Verse 31 where we begin today, expresses it this way:
(v. 31) What, then, shall we say in response to this? If God is for us, who can be against us? The Greek construction is better translated “SINCE God is for Us.”    The Implication here is that if anyone were able to rob us of salvation they would have to be greater that God Himself, because He is both the giver and the sustainer of Salvation.  

We get various snapshots of the power and love of God in the Old Testament. David declared with unreserved confidence, in Psalm 27:1 The Lord is my light and my salvation; Whom shall I fear? The Lord is the defense of my life; Whom shall I dread? Psalm 46:1-3 God is our refuge and strength, A very present help in trouble. [2] Therefore we will not fear, though the earth should change, And though the mountains slip into the heart of the sea; [3] Though its waters roar and foam, Though the mountains quake at its swelling pride. He concludes it with (Psalm 46:11) The Lord of hosts is with us; The God of Jacob is our stronghold. Selah.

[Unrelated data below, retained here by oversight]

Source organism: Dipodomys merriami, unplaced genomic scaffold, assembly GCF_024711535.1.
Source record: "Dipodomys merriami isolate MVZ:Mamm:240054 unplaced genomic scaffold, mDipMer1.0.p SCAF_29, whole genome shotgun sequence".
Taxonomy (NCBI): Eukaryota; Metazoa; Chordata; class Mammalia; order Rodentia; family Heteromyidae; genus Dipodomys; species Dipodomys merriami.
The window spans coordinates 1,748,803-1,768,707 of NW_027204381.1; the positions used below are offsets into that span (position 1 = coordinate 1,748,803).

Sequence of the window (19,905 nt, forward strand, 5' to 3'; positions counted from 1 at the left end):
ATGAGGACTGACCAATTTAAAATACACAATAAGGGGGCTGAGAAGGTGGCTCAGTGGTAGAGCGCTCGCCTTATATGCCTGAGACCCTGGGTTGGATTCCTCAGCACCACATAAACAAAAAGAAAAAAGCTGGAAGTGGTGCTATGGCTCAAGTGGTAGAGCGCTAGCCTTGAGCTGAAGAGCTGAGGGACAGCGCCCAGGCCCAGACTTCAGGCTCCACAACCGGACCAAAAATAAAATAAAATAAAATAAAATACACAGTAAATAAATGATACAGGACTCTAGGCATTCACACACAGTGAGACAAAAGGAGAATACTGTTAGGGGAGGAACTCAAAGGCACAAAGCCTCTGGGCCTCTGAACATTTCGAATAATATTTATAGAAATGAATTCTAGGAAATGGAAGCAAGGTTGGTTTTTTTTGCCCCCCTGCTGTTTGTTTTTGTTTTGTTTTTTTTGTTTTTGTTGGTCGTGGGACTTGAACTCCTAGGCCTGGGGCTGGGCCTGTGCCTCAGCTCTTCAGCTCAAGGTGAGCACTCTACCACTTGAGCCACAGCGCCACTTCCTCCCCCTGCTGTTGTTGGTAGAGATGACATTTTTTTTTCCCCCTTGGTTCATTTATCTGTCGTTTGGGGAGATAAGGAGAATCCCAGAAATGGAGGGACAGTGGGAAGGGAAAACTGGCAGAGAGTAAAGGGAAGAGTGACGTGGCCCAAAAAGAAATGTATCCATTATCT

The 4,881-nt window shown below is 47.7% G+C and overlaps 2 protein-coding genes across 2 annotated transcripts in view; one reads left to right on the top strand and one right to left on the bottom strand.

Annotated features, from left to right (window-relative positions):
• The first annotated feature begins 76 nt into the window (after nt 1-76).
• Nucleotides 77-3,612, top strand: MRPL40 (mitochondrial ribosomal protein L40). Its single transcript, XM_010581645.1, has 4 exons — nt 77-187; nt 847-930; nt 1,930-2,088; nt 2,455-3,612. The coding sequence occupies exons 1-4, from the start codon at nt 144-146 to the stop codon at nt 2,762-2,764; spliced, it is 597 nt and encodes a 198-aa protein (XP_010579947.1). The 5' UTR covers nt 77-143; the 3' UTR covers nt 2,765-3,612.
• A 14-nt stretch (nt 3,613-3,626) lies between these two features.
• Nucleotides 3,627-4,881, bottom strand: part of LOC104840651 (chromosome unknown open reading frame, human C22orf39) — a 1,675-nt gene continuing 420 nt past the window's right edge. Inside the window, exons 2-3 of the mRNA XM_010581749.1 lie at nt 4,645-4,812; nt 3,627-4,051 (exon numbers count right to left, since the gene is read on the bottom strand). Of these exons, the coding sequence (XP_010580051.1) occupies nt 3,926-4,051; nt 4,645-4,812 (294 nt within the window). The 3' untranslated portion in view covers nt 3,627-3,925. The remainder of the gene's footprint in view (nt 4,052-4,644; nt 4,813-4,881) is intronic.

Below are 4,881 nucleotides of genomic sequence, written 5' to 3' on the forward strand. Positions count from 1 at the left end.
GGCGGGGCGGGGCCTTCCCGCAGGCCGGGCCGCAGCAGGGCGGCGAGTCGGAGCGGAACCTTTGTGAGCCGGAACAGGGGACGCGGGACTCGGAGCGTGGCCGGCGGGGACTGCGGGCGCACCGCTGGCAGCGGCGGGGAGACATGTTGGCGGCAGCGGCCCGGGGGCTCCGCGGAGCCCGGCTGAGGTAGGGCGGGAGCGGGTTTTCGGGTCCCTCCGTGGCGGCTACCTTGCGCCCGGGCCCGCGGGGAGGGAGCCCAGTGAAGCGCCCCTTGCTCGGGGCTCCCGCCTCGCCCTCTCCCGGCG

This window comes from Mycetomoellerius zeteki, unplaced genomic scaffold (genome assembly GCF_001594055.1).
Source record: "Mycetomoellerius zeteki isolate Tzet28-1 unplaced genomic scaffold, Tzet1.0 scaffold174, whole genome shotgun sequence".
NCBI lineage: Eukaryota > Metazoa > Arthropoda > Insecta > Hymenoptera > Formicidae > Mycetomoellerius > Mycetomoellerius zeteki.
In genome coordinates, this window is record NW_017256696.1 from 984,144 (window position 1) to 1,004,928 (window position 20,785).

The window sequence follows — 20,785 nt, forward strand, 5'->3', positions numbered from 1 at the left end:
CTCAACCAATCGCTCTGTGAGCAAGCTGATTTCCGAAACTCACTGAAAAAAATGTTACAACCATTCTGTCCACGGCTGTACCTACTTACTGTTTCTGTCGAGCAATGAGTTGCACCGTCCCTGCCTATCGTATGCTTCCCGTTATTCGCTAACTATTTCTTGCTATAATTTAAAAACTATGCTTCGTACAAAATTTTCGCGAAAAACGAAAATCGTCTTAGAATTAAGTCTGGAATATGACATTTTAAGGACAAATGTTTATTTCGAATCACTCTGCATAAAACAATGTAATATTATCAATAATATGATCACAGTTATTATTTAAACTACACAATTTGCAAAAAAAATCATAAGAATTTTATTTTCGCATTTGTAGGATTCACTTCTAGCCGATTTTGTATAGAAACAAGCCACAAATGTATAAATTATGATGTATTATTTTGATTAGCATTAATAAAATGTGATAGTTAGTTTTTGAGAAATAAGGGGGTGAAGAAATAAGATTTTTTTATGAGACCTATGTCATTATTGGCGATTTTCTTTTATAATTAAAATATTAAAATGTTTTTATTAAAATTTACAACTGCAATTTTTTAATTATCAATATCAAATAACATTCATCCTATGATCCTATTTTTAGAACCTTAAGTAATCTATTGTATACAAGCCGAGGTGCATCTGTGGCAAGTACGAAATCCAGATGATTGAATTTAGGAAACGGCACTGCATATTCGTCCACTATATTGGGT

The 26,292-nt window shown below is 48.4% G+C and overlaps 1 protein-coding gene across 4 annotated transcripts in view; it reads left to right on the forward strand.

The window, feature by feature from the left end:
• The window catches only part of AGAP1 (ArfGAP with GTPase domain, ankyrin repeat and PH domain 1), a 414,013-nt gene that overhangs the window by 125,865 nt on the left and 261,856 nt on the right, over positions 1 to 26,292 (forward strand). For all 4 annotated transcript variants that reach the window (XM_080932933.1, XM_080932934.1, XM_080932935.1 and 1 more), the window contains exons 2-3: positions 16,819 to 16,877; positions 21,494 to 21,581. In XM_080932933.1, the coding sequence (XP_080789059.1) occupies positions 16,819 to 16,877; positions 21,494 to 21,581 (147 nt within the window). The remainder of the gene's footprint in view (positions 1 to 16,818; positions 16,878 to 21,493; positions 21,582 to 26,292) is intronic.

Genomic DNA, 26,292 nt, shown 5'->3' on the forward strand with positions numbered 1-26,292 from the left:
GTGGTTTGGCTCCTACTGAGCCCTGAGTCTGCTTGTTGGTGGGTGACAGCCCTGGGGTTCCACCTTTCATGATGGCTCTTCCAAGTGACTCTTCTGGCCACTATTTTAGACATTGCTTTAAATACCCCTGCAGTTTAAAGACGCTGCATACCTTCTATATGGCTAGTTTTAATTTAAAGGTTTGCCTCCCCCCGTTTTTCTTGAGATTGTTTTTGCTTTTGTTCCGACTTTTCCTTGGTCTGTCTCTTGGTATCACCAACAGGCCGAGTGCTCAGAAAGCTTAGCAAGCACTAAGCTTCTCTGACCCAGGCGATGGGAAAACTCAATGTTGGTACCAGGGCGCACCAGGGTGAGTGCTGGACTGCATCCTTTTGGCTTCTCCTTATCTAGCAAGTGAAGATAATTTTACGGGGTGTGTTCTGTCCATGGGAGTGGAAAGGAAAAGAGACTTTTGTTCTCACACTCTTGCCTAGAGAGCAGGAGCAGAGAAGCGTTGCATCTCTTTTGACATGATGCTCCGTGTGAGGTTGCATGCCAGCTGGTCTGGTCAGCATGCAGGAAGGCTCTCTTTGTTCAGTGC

When you take the evident power of God and combine those characteristics with the abiding love of God, we get a glimpse of the relationship that God desires to have with us. That familiar verse in Jeremiah 29:  For I know the plans that I have for you,’ declares the Lord, ’plans for welfare and not for calamity to give you a future and a hope. Jeremiah 29:11

God has our absolute best interest at heart.   Could there be any question of God’s love for us?  Well, apparently there may have been some question regarding God’s love. Paul uses a form of rhetoric here that presents a series of questions.  He asks his initial question, “Who can separate us from the love of God?”  Rather than simply saying “NOTHING!”, he instead asks several more questions so that the reader might contemplate the depth of God’s love.